Bran

Belgian Shepherd

  • Photo of Bran, a Belgian Shepherd  in La Pine, OR, USA Photo of Bran, a Belgian Shepherd  in La Pine, OR, USA

“Medical response and medical alert. Instagram: @branoflochdoghra”

Place of Birth
La Pine, OR, USA
Current Location
Wrangell, Alaska, USA
From
La Pine, OR, USA

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Registration

N/a: N/a

Genetic Breed Result

Learn how it’s done

Belgian Shepherd

100.0% Belgian Malinois
Belgian Malinois Belgian Malinois
The Belgian Malinois is an impressive working dog. These guys have become a staple within the military and the police force due to their intelligence and drive. They can make wonderful companions as long as they are thoroughly exercised.
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Genetic Stats


Wolfiness

1.2 % MEDIUM Learn More

Predicted Adult Weight
Genetic Age
18 human years Learn More
Based on the date of birth provided

DNA Breed Origins

What’s this?
Breed colors:
Belgian Malinois

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Health Summary

Good news!

Bran is not at increased risk for the genetic health conditions that Embark tests.

Breed-Relevant Genetic Conditions

Mucopolysaccharidosis Type VII, Sly Syndrome, MPS VII

Identified in Belgian Malinois and Belgian Shepherds

Spongy Degeneration with Cerebellar Ataxia 1

Identified in Belgian Malinois and Belgian Shepherds

Spongy Degeneration with Cerebellar Ataxia 2

Identified in Belgian Malinois and Belgian Shepherds

Additional Genetic Conditions


Clinical Tools

Explore the genetics behind your dog’s appearance and size.
Base Coat Color

Base Coat Color

Dark or Light Fur
E (Extension) Locus
Can have dark fur
Brown or Black Pigment
B (Brown) Locus
Black or gray fur and skin
Color Dilution
D (Dilute) Locus
Dark (non-dilute) fur and skin
Coat Color Modifiers

Coat Color Modifiers

Hidden Patterning
K (Dominant Black) Locus
More likely to have patterned fur
Body Pattern
A (Agouti) Locus
Fawn Sable coat color pattern
Facial Fur Pattern
E (Extension) Locus
Can have black masking (dark facial fur)
Saddle Tan
No impact on coat pattern
White Spotting
S (White Spotting) Locus
Likely to have little to no white in coat
Merle
M (Merle) Locus
Unlikely to have merle pattern
Harlequin
No impact on coat pattern
Other Coat Traits

Other Coat Traits

Furnishings LINKAGE
Likely unfurnished (no mustache, beard, and/or eyebrows)
Coat Length
Likely short or mid-length coat
Shedding
Likely heavy/seasonal shedding
Coat Texture
Likely straight coat
Hairlessness (Xolo type) LINKAGE
Very unlikely to be hairless
Hairlessness (Terrier type)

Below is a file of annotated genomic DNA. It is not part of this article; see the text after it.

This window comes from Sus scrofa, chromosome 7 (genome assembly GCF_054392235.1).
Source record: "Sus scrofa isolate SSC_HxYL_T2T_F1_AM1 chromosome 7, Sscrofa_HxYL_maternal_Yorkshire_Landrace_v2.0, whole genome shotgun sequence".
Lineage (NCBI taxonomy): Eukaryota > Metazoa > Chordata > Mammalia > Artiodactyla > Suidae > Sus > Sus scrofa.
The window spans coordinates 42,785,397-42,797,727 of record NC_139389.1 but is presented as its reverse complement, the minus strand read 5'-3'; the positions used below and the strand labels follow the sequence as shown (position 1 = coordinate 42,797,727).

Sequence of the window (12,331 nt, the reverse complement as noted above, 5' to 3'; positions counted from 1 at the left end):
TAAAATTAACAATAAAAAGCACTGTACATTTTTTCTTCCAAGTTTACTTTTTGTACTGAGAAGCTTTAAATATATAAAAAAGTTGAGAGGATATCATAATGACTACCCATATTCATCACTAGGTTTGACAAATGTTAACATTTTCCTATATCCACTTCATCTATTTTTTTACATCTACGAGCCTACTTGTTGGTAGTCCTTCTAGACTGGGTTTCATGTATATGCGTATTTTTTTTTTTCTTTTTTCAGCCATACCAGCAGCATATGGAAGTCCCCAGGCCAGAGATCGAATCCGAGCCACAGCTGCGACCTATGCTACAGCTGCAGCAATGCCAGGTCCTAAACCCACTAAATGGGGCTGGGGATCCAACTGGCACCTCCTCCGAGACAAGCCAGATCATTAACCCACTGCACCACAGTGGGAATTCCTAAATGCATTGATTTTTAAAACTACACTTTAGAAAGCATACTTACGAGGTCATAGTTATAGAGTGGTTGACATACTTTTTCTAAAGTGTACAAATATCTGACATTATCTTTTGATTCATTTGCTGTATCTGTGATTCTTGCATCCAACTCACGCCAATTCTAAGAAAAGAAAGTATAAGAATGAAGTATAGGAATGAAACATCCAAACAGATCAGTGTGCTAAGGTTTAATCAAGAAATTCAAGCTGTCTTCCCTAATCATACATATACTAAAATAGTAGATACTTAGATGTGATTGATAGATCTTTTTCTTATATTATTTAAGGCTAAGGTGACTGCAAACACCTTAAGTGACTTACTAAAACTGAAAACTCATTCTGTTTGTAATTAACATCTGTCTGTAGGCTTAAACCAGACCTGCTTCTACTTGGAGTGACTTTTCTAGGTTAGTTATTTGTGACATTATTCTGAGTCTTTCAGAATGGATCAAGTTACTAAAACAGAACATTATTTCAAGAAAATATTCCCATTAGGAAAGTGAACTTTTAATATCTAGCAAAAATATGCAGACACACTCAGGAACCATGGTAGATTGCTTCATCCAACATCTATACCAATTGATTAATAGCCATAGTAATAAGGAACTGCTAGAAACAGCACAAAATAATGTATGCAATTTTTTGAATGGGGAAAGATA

Very unlikely to be hairless
Oculocutaneous Albinism Type 2 LINKAGE
Likely not albino
Other Body Features

Other Body Features

Muzzle Length
Likely medium or long muzzle
Tail Length
Likely normal-length tail
Hind Dew Claws
Unlikely to have hind dew claws
Back Muscling & Bulk (Large Breed)
Likely normal muscling
Eye Color LINKAGE
Less likely to have blue eyes
Body Size

Body Size

Body Size 1
Intermediate
Body Size 2
Larger
Body Size 3
Larger
Body Size 4
Larger
Body Size 5
Larger
Performance

Performance

Altitude Adaptation
Normal altitude tolerance
Appetite LINKAGE
Normal food motivation

Through Bran’s mitochondrial DNA we can trace her mother’s ancestry back to where dogs and people first became friends. This map helps you visualize the routes that her ancestors took to your home. Their story is described below the map.

Haplogroup

B1

Haplotype

B95

Map

B1

Bran’s Haplogroup

B1 is the second most common maternal lineage in breeds of European or American origin. It is the female line of the majority of Golden Retrievers, Basset Hounds, and Shih Tzus, and about half of Beagles, Pekingese and Toy Poodles. This lineage is also somewhat common among village dogs that carry distinct ancestry from these breeds. We know this is a result of B1 dogs being common amongst the European dogs that their conquering owners brought around the world, because nowhere on earth is it a very common lineage in village dogs. It even enables us to trace the path of (human) colonization: Because most Bichons are B1 and Bichons are popular in Spanish culture, B1 is now fairly common among village dogs in Latin America.

B95

Bran’s Haplotype

Part of the B1 haplogroup, we see this haplotype most frequently in mixed breed dogs.

Some other Embark dogs with this haplotype:

The B1 haplogroup can be found in village dogs like the Peruvian Village Dog, pictured above.

The Paternal Haplotype reveals a dog’s deep ancestral lineage, stretching back thousands of years to the original domestication of dogs.

Are you looking for information on the breeds that Bran inherited from her mom and dad? Check out her breed breakdown and family tree.

Paternal Haplotype is determined by looking at a dog’s Y-chromosome—but not all dogs have Y-chromosomes!

Why can’t we show Paternal Haplotype results for female dogs?

All dogs have two sex chromosomes. Female dogs have two X-chromosomes (XX) and male dogs have one X-chromosome and one Y-chromosome (XY). When having offspring, female (XX) dogs always pass an X-chromosome to their puppy. Male (XY) dogs can pass either an X or a Y-chromosome—if the puppy receives an X-chromosome from its father then it will be a female (XX) puppy and if it receives a Y-chromosome then it will be a male (XY) puppy. As you can see, Y-chromosomes are passed down from a male dog only to its male offspring.

Since Bran is a female (XX) dog, she has no Y-chromosome for us to analyze and determine a paternal haplotype.